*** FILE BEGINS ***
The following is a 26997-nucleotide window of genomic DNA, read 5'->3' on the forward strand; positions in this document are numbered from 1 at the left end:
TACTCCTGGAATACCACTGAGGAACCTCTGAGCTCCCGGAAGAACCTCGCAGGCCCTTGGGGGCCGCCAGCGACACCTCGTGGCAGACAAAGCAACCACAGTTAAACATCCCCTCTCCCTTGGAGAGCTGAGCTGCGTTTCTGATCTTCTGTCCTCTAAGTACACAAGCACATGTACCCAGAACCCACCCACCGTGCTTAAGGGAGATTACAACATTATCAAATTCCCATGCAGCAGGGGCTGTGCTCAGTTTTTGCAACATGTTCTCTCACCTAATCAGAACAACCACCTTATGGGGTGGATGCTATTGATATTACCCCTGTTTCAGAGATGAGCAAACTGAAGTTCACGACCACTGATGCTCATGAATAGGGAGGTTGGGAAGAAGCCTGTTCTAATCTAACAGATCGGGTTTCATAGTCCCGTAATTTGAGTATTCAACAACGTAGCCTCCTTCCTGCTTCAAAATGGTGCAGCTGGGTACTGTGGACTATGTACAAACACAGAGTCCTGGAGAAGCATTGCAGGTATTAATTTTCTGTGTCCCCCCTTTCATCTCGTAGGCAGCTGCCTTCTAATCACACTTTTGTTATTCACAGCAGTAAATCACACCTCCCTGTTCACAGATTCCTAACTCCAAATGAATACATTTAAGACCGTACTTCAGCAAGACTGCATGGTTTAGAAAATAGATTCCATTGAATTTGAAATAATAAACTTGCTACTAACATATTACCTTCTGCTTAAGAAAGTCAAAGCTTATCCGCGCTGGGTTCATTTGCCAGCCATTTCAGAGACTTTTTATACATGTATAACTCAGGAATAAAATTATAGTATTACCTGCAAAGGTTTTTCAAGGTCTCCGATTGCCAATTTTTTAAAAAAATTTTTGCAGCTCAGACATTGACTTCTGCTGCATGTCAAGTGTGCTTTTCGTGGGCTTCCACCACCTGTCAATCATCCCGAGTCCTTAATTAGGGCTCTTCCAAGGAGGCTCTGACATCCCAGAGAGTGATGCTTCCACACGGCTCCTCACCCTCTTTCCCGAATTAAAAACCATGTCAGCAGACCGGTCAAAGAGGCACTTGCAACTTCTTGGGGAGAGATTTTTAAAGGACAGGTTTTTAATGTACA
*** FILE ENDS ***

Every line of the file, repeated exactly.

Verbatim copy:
The following is a 26997-nucleotide window of genomic DNA, read 5'->3' on the forward strand; positions in this document are numbered from 1 at the left end:
TACTCCTGGAATACCACTGAGGAACCTCTGAGCTCCCGGAAGAACCTCGCAGGCCCTTGGGGGCCGCCAGCGACACCTCGTGGCAGACAAAGCAACCACAGTTAAACATCCCCTCTCCCTTGGAGAGCTGAGCTGCGTTTCTGATCTTCTGTCCTCTAAGTACACAAGCACATGTACCCAGAACCCACCCACCGTGCTTAAGGGAGATTACAACATTATCAAATTCCCATGCAGCAGGGGCTGTGCTCAGTTTTTGCAACATGTTCTCTCACCTAATCAGAACAACCACCTTATGGGGTGGATGCTATTGATATTACCCCTGTTTCAGAGATGAGCAAACTGAAGTTCACGACCACTGATGCTCATGAATAGGGAGGTTGGGAAGAAGCCTGTTCTAATCTAACAGATCGGGTTTCATAGTCCCGTAATTTGAGTATTCAACAACGTAGCCTCCTTCCTGCTTCAAAATGGTGCAGCTGGGTACTGTGGACTATGTACAAACACAGAGTCCTGGAGAAGCATTGCAGGTATTAATTTTCTGTGTCCCCCCTTTCATCTCGTAGGCAGCTGCCTTCTAATCACACTTTTGTTATTCACAGCAGTAAATCACACCTCCCTGTTCACAGATTCCTAACTCCAAATGAATACATTTAAGACCGTACTTCAGCAAGACTGCATGGTTTAGAAAATAGATTCCATTGAATTTGAAATAATAAACTTGCTACTAACATATTACCTTCTGCTTAAGAAAGTCAAAGCTTATCCGCGCTGGGTTCATTTGCCAGCCATTTCAGAGACTTTTTATACATGTATAACTCAGGAATAAAATTATAGTATTACCTGCAAAGGTTTTTCAAGGTCTCCGATTGCCAATTTTTTAAAAAAATTTTTGCAGCTCAGACATTGACTTCTGCTGCATGTCAAGTGTGCTTTTCGTGGGCTTCCACCACCTGTCAATCATCCCGAGTCCTTAATTAGGGCTCTTCCAAGGAGGCTCTGACATCCCAGAGAGTGATGCTTCCACACGGCTCCTCACCCTCTTTCCCGAATTAAAAACCATGTCAGCAGACCGGTCAAAGAGGCACTTGCAACTTCTTGGGGAGAGATTTTTAAAGGACAGGTTTTTAATGTACA